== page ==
Back at the beginning of the automobile age, cars were so primitive that they didn't have automatic oil pumps. If the driver didn't remember to keep pumping oil, the engine would seize. We no longer think that's good engineering. Nowadays, our cars have automatic oil pumps, which use a tiny fraction of the engine's power to prevent it happening. Back at the very beginning of the computer age, software systems were so primitive that they didn't have automatic memory management. If the programmer didn't remember to keep freeing memory, the memory system would silt up and the machine would freeze. Do you really think that's good engineering?

Re:Video on mobile phones (0)

Anonymous Coward | more than 3 years ago | (#34670708)

When I can't sit around and wait for the garbage collector to hurry and give up the CPU already because I have a hard real-time deadline my code has to meet (and if it doesn't people get hurt or die), then yes, I do think it is good engineering. Some people have to work in systems like that. Garbage collection systems may work for you, but they aren't appropriate for every situation.

Re:Video on mobile phones (1)

TrancePhreak (576593) | more than 3 years ago | (#34680034)

Then we can all hope you do not rely on an iOS device for your life, as restarting it is common practice when an app crashes on load. (This is because several apps leak memory)

Re:Video on mobile phones (2)

Creepy (93888) | more than 3 years ago | (#34668566)

Interpreted languages are very different now than they were 10-15 years ago. First, most are compiled into bytecode, which is pseudo assembly that can be compiled faster than source code. Second, the interpreter does dynamic recompilation and optimization on the fly, something C and C++ don't do (these code blocks were hand tuned in assembly in the past, but that is rare because the compiler is better than most humans at instruction order because of out of order optimization. While it may not be faster than C/C++, it isn't that bad, especially with systems that make calls to hardware (I get decent OpenGL performance on mine - way better than my old 1.3GHz Pentium on a 1GHz chip, and FAR better memory management). I would hope the optimizations made for Dalvik (the android runtime) also exist in the NDK VM, but I haven't had a chance to play with it yet (going to try to port a C++ library to it, but I have a feeling the OpenGL to OpenGL ES transition will be painful on that one).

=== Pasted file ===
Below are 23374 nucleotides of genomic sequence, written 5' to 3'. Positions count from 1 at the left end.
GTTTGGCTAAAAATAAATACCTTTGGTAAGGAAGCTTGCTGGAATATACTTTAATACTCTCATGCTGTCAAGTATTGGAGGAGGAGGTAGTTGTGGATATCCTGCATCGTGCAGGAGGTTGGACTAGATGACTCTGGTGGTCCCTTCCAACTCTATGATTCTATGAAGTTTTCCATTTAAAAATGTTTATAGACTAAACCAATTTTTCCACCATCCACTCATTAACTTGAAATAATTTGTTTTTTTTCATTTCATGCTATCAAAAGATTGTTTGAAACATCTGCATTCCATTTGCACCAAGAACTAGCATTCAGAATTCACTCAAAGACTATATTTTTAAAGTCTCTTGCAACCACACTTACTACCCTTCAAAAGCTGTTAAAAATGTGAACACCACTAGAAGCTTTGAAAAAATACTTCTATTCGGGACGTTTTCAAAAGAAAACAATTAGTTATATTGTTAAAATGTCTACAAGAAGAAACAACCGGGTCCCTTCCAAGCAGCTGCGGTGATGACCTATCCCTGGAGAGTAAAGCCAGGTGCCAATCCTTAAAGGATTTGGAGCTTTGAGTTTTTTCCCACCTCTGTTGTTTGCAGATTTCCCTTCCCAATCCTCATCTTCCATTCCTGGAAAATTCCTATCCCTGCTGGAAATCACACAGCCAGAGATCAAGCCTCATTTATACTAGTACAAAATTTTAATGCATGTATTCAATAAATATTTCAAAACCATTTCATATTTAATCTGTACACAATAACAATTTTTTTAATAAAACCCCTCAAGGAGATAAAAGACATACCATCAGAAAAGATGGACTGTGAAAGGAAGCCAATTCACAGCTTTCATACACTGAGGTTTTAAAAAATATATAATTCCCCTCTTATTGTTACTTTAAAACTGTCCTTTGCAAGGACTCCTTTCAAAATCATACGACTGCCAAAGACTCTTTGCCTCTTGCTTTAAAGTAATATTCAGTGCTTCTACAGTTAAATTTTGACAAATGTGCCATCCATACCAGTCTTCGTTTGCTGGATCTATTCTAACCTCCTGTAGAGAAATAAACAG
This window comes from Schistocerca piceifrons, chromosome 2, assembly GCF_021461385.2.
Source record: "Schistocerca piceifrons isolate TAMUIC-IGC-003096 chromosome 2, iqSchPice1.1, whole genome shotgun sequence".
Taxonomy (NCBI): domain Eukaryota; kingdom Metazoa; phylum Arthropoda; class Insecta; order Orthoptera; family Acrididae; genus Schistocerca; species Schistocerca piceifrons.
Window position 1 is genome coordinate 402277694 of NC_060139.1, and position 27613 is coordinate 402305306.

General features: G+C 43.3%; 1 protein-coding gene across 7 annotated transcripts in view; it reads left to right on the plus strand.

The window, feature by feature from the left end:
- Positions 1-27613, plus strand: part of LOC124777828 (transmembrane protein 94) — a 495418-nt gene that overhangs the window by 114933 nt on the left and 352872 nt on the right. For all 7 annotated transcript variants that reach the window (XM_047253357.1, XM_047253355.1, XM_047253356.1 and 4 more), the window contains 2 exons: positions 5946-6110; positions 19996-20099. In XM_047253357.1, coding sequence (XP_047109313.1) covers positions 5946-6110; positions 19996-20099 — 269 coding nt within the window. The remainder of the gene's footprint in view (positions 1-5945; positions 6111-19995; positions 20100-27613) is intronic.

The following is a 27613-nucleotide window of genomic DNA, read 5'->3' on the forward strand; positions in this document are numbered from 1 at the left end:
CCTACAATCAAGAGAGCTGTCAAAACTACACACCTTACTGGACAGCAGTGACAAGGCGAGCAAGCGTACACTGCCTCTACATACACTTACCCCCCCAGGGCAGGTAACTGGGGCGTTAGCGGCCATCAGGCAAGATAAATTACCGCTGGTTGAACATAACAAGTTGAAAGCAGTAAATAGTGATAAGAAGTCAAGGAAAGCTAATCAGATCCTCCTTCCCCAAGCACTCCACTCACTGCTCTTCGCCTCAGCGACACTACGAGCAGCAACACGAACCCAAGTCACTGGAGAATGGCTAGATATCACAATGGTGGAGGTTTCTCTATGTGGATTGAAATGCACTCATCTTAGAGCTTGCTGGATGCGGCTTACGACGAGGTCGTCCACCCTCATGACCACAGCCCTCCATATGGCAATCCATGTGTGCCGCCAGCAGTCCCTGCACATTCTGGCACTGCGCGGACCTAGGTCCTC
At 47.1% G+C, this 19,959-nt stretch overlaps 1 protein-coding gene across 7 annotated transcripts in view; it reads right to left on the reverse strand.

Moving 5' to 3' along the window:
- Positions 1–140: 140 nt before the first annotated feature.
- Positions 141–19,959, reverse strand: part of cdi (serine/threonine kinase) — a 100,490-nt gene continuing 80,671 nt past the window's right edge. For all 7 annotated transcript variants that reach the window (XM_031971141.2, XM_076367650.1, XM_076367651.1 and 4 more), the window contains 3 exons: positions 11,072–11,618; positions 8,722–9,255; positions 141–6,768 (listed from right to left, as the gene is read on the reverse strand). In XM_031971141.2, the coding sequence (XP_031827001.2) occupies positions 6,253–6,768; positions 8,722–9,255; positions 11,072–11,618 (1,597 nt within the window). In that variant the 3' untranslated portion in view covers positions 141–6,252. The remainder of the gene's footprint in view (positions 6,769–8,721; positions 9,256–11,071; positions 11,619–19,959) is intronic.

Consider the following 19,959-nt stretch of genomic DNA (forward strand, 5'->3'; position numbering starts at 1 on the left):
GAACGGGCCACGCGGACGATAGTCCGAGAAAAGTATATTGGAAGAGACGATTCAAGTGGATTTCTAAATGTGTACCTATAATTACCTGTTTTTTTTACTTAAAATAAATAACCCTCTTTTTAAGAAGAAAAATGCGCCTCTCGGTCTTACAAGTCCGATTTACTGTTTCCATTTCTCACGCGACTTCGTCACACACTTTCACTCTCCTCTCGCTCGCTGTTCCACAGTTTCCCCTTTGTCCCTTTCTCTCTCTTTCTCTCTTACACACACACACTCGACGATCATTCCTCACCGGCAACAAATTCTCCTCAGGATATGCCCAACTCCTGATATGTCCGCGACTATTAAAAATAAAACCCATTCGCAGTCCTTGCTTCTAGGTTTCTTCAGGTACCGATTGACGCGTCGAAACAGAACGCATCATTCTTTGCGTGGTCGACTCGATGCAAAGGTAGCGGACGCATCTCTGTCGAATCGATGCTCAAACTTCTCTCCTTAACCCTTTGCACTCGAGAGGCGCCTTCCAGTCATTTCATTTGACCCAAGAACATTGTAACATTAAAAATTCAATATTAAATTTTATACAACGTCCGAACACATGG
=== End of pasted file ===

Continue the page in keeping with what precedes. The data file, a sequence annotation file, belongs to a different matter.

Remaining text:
Re:Video on mobile phones (1)

shutdown -p now (807394) | more than 3 years ago | (#34669266)

I would hope the optimizations made for Dalvik (the android runtime) also exist in the NDK VM

There is no "NDK VM" - the "N" there stands for "native", as in native compiled code. There's nothing to optimize there.

Re:Video on mobile phones (1)

Timmmm (636430) | more than 3 years ago | (#34667928)

Pedant. And the parent didn't even mention virtual machines...

Re:Video on mobile phones (1)

cynyr (703126) | more than 3 years ago | (#34668460)

JVM != VM. And yes, he/she mentioned java which 99% of the time means a JVM.

Re:Video on mobile phones (1)